Page 11 - Packaging News Magazine May-June 2019
P. 11

May-June 2019
Crowded house: the conference attracted over 300 delegates.
Friends and colleagues: PKN publisher Lindy Hughson with keynote speaker from the US, Dr Michael Okoroafor.
Stephen Koukoulas, Market Economics.
(L-R) Dick Heintz, Helen Souness, Liza Nelson, and Amanda Green talk about e-commerce risks and rewards.
and successful
Green responded that companies should instead be leaders in this field.
“It comes back to the company itself to drive this and not wait for the younger generation to push it,” she said.
As an expert in brand protection, Nelson spoke about various ways it could be implemented for e-commerce; her own company, Systech (represented by Foodmach in Australia), uses brand pro- tection features embedded in the packag- ing itself for what she says is a cheaper and greener way to stop counterfeiting.
“We’re all used to today’s approaches to brand protection – they’re all additive and expensive,” she said, giving RFID chips as an example.
Souness and Green also discussed the integration of artificial intelligence into e-commerce, as well as the possibilities afforded by augmented reality.
“You can have incredibly targeted personalisation engines driven by AI,” said Souness, who talked about how AI- driven apps are reshaping the field of cosmetics, allowing customers to see what their faces will look like made up. “We’re seeing AI beating cancer surgeons for spotting problem cells. It’s not the future – it’s right now.
“The ability to experience a purchase before you actually make it really transforms retail,” she said.
Green added that online and brick-and- mortar retail are converging, with many web stores opening physical demo locations.
“No longer are customers going to a store and expecting to walk away with an item straight off. If you can get it to their house before they get home, so much the better,” she said.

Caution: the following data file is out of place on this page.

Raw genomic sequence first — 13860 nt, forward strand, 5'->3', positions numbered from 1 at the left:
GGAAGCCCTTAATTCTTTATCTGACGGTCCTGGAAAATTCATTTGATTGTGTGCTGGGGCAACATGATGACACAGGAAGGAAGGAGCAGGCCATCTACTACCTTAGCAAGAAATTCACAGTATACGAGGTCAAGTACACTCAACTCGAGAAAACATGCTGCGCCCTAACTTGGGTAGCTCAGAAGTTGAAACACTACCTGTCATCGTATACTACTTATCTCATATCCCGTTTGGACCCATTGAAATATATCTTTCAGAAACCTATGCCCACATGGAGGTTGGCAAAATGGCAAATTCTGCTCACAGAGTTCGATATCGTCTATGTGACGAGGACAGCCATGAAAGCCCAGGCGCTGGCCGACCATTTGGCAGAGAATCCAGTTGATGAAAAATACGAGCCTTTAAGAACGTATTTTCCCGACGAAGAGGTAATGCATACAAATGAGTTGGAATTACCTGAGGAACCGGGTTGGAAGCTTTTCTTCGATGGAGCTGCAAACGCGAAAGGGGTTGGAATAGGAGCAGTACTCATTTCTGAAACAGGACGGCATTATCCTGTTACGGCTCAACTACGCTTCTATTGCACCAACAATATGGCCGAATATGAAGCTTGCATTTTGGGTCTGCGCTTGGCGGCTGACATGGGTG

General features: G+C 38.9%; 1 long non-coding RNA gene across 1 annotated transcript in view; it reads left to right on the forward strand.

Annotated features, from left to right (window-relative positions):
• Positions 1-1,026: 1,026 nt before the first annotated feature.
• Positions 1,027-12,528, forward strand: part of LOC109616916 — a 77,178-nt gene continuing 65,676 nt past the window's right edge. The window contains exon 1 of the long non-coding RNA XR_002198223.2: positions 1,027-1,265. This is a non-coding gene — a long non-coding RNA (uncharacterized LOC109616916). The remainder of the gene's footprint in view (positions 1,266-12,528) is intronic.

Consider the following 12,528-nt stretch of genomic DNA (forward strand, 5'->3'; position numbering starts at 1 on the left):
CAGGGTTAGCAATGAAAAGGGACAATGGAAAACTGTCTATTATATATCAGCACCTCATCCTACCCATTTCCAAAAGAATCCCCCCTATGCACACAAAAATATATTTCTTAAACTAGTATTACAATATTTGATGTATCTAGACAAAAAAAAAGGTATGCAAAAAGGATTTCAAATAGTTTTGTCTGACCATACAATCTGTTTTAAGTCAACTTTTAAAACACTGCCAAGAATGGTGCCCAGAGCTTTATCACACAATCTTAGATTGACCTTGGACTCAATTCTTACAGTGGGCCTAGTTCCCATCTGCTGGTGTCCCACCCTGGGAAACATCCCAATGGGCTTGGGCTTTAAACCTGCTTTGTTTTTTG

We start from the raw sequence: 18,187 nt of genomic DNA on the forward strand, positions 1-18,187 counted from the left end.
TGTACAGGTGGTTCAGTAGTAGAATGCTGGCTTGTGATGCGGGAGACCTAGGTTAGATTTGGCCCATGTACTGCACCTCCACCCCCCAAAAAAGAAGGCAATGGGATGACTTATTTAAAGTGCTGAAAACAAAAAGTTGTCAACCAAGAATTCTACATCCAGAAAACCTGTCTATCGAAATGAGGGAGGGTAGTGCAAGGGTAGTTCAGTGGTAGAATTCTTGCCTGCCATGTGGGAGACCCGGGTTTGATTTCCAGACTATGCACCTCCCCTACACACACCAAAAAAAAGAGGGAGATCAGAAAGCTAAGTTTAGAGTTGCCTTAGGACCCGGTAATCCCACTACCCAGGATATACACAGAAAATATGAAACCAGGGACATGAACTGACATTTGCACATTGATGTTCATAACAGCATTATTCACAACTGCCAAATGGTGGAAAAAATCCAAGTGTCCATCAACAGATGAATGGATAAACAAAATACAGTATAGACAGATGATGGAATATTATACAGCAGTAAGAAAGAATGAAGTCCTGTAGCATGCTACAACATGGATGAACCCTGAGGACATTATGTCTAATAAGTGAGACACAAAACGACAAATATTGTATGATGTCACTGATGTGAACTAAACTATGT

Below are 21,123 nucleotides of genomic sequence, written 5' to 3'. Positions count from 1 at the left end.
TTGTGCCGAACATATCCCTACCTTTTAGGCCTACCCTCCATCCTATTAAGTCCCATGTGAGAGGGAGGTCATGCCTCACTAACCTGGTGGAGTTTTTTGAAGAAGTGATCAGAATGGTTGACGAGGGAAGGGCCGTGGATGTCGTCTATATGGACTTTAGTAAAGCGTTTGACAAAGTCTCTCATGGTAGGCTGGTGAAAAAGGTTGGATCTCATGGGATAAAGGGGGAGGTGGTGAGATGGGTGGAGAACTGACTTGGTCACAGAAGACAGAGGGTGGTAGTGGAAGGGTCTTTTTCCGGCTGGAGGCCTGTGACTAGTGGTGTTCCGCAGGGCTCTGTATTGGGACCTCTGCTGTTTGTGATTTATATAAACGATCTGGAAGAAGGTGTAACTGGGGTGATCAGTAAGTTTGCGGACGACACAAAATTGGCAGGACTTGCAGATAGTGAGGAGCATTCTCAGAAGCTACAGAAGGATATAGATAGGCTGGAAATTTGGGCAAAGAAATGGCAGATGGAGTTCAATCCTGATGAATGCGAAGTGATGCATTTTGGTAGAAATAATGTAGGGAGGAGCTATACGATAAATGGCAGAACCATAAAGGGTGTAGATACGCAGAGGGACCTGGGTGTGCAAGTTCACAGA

Green also stressed that e-commerce operators need to focus on their supply chain and fulfilment before anything else.
Three key takeaways:
• The worlds of online and physical shop- ping are converging.
• Companies need to set an example for sustainable e-commerce packaging.
• Artificial intelligence and augmented reality are revolutionary technologies for e-commerce.
than it was originally – glass bottles, for example, can be used to make silicon chips, and other materials such as plastics can be mixed with asphalt for roads.
“It’s not always like for like,” he said.
Lapidge drew attention to best-before and use-by dates on packaging, saying they needed to be more conservatively applied.
“We need some regulation in this area – often it is just a marketing tool to get more stock rotation. It results in a lot of perfectly good food being thrown out,” he said.
Lastly, Reucassel himself noted that more investment is needed in waste man- agement here in Australia, particularly in the wake of China’s foreign waste ban.
“I kind of expected the China crisis in recycling to lead to more investment in recycling in Australia, and I’m surprised how little there’s been,” he said.
Three key takeaways:
• The shift to sustainable packaging is no longer a matter of if, but when and how.
• Unnecessary packaging should be
eliminated before companies think of
what can be recycled or composted.
• Waste management in Australia needs more investment to ensure a transition
to a circular economy.
E-commerce offers a broad range of oppor- tunities and challenges for the packaging sector, according to an expert panel.
MarketKnowledge director Dick Heintz facilitated an otherwise all- female panel comprising Amanda Green, e-commerce expert and former director for e-commerce at L’Oreal Australia; Helen Souness, CEO of RMIT Online; and Liza Nelson, regional account manager at Systech, who flew to Melbourne to attend the conference.
Sustainable e-commerce packaging was one area the panel touched on, with Souness encouraging companies to follow the expectations of millennials and Generation Z for greener packs; however,

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